Thursday, February 20, 2014

Conversation with Jane...

Here's an email I received today from my dear client Jane (btw, all my female clients, when I write about them, are named Jane):
Hi Marty,

I am getting more and more disgusted every day about how this country is being run. Our domestic and foreign politics stinks and nobody stands up for anything. The news people talk about a coming crash. Since my anxiety level is high (my doc says), I am worried about a big loss at my age. Now you have to be my money doctor and give me some medicine. You probably have a waiting list....


Here's my reply:
Hi Jane,

I completely understand. Here are my thoughts:

For starters, and most importantly, we have to figure out a way to make sure your portfolio is not the source of your anxiety.

For the moment, we're attempting to do that by keeping your exposure to stocks relatively moderate. All things being equal (meaning if your portfolio moved in lockstep with the major averages), your portfolio would suffer roughly 1/3rd of the magnitude of a "coming crash". If that thought causes you anxiety, then we have a few options:

1. Reduce your target allocation to stocks to something less anxiety-provoking for you. Maybe 25%. Maybe less.


2. Decide on a percentage loss and put in stop-loss orders. For example: if we were to re-position your stock exposure entirely to exchange-traded securities (meaning we'd sell your mutual funds and buy all ETFs [you have both now]), we could put in stop-loss sell orders that would trigger the minute the share price of a given security declined by a certain percentage. If we chose, say, 10%, and the market subsequently declines by more than 10%---and all of those orders filled right at their stop price---you'd mitigate your losses (dramatically in the case of a "crash"). There are, however, some risks inherent in this strategy:

For one, a stop-loss order is, again, a sell order. Meaning the position is for sale (not necessarily sold) when it hits the stop price---it could fall further before someone buys it, resulting in a loss greater than we intended. That's why, when we do this sort of thing, we try to use the most heavily traded securities (they're the most liquid). Also, if bad news happens overnight, a position could open the next trading day at a price lower than the stop price: which would trigger the sell order somewhere below the price we intended. Lastly, and, in my opinion, most dangerously, the market might drop by the percentage we chose then rally back from there, leaving you "stopped out" (everything sold), while the market moves higher. You'd then have no option---if you're to buy back in---but to buy back at a higher point than where you sold (I've, alas, seen it happen).


3. We can re-position your portfolio into "optionable" securities. We would then buy "put options" that would guarantee you a set price for each position regardless of what the market does. I.e., if it tanks, you're entirely protected. Although you would pay a premium for each option, and it can get expensive over time.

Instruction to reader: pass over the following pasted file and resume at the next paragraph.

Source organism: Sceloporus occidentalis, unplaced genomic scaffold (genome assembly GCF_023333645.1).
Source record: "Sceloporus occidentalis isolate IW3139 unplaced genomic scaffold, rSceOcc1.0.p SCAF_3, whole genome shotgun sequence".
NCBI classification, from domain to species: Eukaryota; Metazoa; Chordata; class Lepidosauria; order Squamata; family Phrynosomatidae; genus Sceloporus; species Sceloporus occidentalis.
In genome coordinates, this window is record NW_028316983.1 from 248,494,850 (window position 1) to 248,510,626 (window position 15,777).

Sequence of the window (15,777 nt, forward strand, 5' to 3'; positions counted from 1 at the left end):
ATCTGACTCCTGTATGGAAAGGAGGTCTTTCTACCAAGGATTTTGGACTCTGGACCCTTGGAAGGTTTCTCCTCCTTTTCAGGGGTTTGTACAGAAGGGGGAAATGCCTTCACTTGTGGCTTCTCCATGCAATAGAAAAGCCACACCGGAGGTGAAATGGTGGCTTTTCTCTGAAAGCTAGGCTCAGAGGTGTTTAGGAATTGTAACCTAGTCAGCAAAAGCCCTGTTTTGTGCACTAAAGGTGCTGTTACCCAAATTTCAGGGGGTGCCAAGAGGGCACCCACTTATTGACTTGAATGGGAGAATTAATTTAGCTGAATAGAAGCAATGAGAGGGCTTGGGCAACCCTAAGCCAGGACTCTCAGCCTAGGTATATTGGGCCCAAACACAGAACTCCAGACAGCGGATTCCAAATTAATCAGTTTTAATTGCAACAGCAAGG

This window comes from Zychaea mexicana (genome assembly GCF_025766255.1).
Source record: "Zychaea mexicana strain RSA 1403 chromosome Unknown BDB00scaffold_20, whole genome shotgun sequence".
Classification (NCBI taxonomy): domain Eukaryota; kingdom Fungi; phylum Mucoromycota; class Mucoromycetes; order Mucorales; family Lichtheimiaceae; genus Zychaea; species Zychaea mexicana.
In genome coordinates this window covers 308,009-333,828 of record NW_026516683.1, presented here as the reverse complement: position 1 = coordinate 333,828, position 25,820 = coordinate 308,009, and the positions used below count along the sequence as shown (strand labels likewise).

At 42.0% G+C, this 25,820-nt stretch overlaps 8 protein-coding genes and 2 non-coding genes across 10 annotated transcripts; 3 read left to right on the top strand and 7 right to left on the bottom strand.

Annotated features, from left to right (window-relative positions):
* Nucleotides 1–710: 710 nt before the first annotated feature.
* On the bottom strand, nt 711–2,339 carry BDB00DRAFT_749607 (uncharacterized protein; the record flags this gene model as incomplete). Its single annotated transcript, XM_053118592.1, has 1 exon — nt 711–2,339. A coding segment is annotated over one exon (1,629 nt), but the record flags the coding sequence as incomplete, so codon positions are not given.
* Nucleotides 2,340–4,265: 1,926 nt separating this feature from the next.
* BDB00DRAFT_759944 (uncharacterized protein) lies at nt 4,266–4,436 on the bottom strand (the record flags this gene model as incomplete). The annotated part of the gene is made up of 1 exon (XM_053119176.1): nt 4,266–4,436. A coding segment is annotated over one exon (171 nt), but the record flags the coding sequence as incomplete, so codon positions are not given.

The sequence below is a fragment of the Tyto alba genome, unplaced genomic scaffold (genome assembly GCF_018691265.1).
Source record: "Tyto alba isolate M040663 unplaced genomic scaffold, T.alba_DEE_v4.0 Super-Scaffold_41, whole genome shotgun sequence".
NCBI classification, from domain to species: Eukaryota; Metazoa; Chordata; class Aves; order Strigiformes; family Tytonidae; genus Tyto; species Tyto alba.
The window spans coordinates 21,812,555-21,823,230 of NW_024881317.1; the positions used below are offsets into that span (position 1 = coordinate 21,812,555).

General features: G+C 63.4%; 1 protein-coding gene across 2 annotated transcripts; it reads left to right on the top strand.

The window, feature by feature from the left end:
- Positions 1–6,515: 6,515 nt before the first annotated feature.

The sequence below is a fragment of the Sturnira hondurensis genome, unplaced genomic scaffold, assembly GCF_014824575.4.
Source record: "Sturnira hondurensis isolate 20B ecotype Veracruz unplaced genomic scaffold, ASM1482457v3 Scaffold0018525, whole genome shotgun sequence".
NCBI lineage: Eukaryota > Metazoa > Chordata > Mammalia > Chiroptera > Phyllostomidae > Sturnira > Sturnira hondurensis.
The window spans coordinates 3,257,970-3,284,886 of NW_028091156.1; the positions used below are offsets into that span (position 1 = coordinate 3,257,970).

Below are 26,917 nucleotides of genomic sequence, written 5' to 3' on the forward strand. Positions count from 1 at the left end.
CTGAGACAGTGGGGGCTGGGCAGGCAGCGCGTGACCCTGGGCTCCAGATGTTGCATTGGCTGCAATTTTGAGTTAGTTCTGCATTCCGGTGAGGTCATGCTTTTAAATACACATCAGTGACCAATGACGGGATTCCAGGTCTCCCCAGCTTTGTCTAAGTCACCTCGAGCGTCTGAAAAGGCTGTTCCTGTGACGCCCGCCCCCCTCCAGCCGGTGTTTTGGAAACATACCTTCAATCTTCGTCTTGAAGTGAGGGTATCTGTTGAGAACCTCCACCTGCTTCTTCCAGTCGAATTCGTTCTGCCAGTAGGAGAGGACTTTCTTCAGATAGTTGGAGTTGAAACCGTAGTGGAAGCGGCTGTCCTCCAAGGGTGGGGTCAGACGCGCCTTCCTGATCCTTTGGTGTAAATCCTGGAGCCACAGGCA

I would be very happy to further explore any or all of these options with you...

As for the things that worry you (other than the way this country is run): the part about people talking about a crash is actually a good thing. Seems strange, but the time to fret over the stock market is when nobody's fretting over the stock market: When optimism peaks, everybody (well, maybe not everybody) is fully invested, and a bit of bad news can send everybody to the exits at once. Which, for lack of buyers, can exacerbate, and accelerate, the decline. When, on the other hand, pessimism/skepticism is high, there are plenty of potential buyers to prop prices up when the market takes its hits. Which is what's been going on lately. Doesn't mean there's not a crash coming. In fact there's always a crash coming---just don't know when or how deep. That's why having the right allocation for your stage in life, and your temperament, is essential to your longer-term investment success, and sanity.

Should we get together soon to discuss further?


P.s. Jane, would you mind if I recreate our communication in a blog post, while of course changing the name to protect the innocent?

My purpose for sharing my conversation with Jane is, in addition to making you aware of a few methods of potentially reducing downside risk, to remind you that when it comes to investor sentiment, fear is a beautiful thing. And, as always, to stress the importance of maintaining an asset allocation strategy that fits with your time horizon and, most importantly, your temperament...

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